to have formulated equivalent versions of the 3+1-dimensional Einstein's
field equations in terms of a so-called generalized Ermakov-Milne-Pinney
(EMP) differential equation. This reformulation provides an alternate
method for acquiring exact solutions to the field equations, and
has been accomplished within the frameworks of FRLW and some Bianchi
universe models. Further inspired by an EMP-Schrödinger correspondence
as noted by J. Lidsey, the author has recently published a linear
Schrödinger version of the Bianchi I scalar field cosmology.
This model has now been extended to an arbitrary number of dimensions,
and will be presented here.
I will discuss the stability of traveling waves for a model that
describes combustion of high density liquid fuels. The stability
analysis is performed for a parameter regime when the spectral information
is not definitive. It is shown that the wave is orbitally stable
with respect to a carefully chosen exponentially weighted norm.
Scattering For the Focusing 2D Quintic Nonlinear
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We have a new numerical method to compute turbulence flows arising
in astrophysical applications. The idea is to combine subgrid scale
modeling with adaptive mesh refinement. This has been implemented
into the cosmological code called ENZO.
Wave equations with variable coefficients
and space dependent damping
Damped wave equations with variable coefficients can be seen as
models of either hyperbolic diffusion or wave propagation under
the action of friction forces in a heterogeneous medium. We establish
decay rates for the energy and the L2 norm of the solution by employing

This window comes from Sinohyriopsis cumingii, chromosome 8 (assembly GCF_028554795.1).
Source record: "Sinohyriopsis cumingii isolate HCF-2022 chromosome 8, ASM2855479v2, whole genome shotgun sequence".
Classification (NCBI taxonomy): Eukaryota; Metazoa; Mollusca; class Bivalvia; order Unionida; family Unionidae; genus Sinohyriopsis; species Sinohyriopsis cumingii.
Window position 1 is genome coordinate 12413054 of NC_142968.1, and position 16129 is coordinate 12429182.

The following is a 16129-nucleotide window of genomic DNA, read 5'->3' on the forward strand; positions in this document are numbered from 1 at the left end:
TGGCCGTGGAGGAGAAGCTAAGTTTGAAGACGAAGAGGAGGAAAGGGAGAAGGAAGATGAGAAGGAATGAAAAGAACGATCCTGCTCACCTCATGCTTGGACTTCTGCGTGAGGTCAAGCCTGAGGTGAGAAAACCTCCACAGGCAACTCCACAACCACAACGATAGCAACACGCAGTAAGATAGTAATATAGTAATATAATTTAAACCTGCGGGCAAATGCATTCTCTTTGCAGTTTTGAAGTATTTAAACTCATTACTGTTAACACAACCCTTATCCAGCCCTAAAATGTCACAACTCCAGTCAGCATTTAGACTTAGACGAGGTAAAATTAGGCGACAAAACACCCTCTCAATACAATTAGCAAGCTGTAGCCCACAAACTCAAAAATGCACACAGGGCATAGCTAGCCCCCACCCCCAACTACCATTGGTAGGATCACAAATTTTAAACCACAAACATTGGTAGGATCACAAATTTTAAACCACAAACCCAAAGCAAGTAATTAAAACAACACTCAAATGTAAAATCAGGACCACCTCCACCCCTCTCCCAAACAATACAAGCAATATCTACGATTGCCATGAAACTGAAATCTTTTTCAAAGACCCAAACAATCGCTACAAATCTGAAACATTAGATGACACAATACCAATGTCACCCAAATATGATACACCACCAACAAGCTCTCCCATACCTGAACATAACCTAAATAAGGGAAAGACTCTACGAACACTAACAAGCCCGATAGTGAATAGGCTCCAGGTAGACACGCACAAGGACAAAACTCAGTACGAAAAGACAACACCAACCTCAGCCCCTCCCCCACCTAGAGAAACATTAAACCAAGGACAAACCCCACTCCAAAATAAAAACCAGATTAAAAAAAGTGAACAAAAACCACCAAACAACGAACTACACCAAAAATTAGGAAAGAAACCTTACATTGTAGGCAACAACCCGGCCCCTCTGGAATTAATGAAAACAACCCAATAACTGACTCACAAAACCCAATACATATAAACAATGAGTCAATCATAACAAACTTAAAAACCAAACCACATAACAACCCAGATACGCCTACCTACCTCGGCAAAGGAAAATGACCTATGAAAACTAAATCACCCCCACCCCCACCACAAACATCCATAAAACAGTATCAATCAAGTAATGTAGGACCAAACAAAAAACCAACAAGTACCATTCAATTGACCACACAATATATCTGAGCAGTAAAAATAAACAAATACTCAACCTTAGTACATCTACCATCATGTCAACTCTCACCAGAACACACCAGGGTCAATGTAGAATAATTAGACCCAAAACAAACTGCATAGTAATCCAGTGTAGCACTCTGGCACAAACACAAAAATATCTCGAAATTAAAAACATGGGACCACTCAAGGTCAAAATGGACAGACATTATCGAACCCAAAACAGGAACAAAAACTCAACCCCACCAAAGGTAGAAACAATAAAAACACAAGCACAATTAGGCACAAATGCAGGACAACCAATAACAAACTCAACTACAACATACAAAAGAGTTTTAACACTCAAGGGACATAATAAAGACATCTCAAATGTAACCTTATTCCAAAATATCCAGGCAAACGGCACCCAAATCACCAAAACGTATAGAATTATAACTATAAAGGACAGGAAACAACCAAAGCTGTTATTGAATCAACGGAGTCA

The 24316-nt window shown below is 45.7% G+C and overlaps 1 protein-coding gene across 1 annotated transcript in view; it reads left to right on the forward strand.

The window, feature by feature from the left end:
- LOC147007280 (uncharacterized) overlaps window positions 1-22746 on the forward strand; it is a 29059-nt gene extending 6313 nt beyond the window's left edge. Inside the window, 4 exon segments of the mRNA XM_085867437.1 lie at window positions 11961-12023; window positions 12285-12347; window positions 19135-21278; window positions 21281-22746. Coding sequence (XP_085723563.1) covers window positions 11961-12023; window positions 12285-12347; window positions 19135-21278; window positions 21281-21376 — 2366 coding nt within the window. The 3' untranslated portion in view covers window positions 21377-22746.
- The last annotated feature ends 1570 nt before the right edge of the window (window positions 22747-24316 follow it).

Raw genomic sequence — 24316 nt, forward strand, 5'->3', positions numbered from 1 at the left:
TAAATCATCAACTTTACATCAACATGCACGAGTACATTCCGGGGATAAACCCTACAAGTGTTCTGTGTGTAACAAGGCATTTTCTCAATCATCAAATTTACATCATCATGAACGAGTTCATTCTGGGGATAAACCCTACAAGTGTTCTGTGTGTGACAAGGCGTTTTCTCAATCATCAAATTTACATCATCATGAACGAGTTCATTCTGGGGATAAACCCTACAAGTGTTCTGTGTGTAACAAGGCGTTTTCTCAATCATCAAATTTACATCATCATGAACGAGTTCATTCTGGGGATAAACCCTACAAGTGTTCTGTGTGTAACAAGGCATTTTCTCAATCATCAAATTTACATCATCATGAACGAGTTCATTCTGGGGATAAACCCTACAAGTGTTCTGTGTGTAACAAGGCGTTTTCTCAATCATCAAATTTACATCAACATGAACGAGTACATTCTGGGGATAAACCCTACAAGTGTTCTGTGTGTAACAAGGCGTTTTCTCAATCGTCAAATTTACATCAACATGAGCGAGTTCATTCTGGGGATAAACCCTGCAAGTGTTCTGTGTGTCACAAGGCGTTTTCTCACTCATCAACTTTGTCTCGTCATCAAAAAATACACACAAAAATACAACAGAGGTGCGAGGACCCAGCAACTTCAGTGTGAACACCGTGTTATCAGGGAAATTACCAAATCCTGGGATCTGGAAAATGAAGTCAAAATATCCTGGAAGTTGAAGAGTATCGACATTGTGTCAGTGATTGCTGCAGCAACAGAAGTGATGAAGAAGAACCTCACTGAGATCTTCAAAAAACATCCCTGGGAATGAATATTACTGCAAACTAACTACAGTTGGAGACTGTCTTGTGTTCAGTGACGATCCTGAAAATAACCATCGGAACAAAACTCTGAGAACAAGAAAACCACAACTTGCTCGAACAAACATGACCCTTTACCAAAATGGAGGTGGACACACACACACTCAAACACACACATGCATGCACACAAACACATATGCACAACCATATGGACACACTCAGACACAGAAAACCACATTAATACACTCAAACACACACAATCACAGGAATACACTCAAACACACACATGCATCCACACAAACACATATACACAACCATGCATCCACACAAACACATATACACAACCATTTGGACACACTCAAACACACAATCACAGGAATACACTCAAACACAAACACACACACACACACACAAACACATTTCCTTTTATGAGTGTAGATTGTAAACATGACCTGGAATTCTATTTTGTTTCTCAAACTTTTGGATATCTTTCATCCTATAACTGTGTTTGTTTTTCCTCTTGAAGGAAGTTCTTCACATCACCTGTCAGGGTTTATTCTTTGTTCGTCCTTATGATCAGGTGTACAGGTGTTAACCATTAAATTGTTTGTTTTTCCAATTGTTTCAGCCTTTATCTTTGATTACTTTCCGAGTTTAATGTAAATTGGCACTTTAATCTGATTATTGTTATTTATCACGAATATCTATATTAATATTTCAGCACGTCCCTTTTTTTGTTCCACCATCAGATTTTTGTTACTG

a strengthened multiplier method. The central piece in the proof
is an approximating profile constructed from a special subsolution
of a related elliptic problem. Decay rates for higher energies are
obtained by following an approach due to Nakao.
We propose an explicit construction of the fundamental solutions
to the one-dimensional Schrodinger equation with a particular linear
time-dependent Hamiltonian such that the sum of the order of derivative
and the degree of polynomial in the respective coefficient equals
two. For some special choice of coefficients of the Hamiltonian
this system can be integrated and therefore the fundamental solution
has an explicit form. Applications to physics are outlined.
One criteria for linear instability of a steady flow of an ideal incompressible fluid involves computing the essential spectral radius of the associated evolution operator for the linear perturbation about the steady equilibrium. This quantity is known to be equal to a Lyapunov type exponent associated with the equilibrium flow. In this work, the essential spectral radius of the linear evolution operator is investigated in the invariant subspace corresponding to the perturbations preserving the topology of the vortex lines and the associated factor space.
We address the problem of analyticity and Gevrey-regularity of smooth solutions u of the incompressible Euler equations. If the initial datum is real-analytic, the solution remains real-analytic as long as ?0t ??u(·, s)?L8 ds < 8 (cf. Bardos and Benachour). In the periodic case, using a Fourier method, we obtain a lower bound on the uniform radius of space analyticity which depends algebraically on exp?0t ??u(·, s)?L8ds. In particular, we positively answer a question posed by Levermore and Oliver.